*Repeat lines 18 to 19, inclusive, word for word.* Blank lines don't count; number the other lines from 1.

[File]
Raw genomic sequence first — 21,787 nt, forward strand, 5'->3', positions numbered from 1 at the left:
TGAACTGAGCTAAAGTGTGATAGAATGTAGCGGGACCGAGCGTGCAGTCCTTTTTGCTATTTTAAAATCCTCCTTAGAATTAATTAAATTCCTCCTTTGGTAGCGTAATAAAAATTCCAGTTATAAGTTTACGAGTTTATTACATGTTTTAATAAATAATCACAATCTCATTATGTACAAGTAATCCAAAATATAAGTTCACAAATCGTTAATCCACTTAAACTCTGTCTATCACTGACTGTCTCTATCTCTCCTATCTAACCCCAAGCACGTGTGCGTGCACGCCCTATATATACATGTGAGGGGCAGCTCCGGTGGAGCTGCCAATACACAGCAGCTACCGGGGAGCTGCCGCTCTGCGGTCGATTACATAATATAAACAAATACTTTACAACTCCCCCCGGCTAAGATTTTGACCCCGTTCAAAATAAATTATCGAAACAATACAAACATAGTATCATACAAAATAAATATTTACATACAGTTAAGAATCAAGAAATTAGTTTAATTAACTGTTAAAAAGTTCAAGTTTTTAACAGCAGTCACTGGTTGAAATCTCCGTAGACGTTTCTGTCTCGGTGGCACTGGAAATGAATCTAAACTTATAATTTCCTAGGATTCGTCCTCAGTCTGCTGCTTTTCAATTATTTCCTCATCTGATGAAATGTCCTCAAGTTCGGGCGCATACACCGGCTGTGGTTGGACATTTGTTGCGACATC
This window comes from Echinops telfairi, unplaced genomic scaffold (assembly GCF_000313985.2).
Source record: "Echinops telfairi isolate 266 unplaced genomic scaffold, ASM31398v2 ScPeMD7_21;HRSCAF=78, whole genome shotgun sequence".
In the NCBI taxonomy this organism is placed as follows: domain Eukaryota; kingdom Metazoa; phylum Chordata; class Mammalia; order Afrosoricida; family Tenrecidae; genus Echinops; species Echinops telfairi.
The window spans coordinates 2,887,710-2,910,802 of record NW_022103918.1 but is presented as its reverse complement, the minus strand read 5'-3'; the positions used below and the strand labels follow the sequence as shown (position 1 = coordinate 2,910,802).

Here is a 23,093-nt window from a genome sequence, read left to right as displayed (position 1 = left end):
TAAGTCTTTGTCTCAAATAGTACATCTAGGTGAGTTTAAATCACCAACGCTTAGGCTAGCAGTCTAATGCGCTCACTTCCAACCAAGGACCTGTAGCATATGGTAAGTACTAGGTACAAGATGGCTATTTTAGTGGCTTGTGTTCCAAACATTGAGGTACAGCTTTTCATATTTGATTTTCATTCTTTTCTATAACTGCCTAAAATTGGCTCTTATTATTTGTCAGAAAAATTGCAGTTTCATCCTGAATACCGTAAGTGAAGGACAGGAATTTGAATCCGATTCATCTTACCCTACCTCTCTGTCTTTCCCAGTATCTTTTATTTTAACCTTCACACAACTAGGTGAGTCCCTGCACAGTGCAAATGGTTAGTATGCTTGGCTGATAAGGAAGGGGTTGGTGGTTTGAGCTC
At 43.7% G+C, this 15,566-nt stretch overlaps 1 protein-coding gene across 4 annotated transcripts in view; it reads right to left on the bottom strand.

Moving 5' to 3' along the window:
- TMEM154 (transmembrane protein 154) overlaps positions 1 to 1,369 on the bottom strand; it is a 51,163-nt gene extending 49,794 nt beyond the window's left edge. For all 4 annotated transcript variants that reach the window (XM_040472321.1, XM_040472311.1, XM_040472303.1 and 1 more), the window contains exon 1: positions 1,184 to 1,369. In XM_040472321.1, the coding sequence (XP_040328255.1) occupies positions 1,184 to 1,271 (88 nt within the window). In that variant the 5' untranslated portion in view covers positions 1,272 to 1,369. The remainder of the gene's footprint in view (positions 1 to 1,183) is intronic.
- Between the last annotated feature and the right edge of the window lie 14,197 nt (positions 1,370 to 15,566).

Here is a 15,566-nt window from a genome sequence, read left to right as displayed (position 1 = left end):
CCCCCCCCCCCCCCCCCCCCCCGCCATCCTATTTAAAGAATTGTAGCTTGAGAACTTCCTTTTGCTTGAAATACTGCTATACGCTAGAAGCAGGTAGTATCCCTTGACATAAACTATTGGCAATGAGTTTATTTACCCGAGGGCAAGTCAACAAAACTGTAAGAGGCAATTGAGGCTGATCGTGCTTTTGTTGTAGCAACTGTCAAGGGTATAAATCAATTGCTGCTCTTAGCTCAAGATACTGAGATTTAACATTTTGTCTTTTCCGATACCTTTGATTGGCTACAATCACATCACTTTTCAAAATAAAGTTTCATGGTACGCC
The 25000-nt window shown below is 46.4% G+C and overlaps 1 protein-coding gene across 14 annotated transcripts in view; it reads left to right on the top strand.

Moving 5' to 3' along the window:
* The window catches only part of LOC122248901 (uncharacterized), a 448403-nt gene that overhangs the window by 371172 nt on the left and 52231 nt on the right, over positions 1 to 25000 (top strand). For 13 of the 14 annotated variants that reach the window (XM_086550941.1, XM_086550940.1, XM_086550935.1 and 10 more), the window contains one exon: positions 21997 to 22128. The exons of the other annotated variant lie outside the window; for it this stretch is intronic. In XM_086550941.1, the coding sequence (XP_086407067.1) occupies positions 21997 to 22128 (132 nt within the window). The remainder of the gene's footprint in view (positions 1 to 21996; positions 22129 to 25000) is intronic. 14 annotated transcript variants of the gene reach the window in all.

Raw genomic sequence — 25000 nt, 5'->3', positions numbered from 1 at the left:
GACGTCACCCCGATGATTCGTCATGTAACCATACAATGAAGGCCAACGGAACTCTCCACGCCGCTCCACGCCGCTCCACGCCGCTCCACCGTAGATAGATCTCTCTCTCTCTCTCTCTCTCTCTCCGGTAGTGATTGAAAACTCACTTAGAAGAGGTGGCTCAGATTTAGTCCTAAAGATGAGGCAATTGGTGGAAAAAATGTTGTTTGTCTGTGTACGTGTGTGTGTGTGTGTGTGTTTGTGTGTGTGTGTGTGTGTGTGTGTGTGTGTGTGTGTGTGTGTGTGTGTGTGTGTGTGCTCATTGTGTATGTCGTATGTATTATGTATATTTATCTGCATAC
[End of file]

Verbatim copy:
Raw genomic sequence — 25000 nt, 5'->3', positions numbered from 1 at the left:
GACGTCACCCCGATGATTCGTCATGTAACCATACAATGAAGGCCAACGGAACTCTCCACGCCGCTCCACGCCGCTCCACGCCGCTCCACCGTAGATAGATCTCTCTCTCTCTCTCTCTCTCTCTCCGGTAGTGATTGAAAACTCACTTAGAAGAGGTGGCTCAGATTTAGTCCTAAAGATGAGGCAATTGGTGGAAAAAATGTTGTTTGTCTGTGTACGTGTGTGTGTGTGTGTGTGTTTGTGTGTGTGTGTGTGTGTGTGTGTGTGTGTGTGTGTGTGTGTGTGTGTGTGTGTGTGCTCATTGTGTATGTCGTATGTATTATGTATATTTATCTGCATAC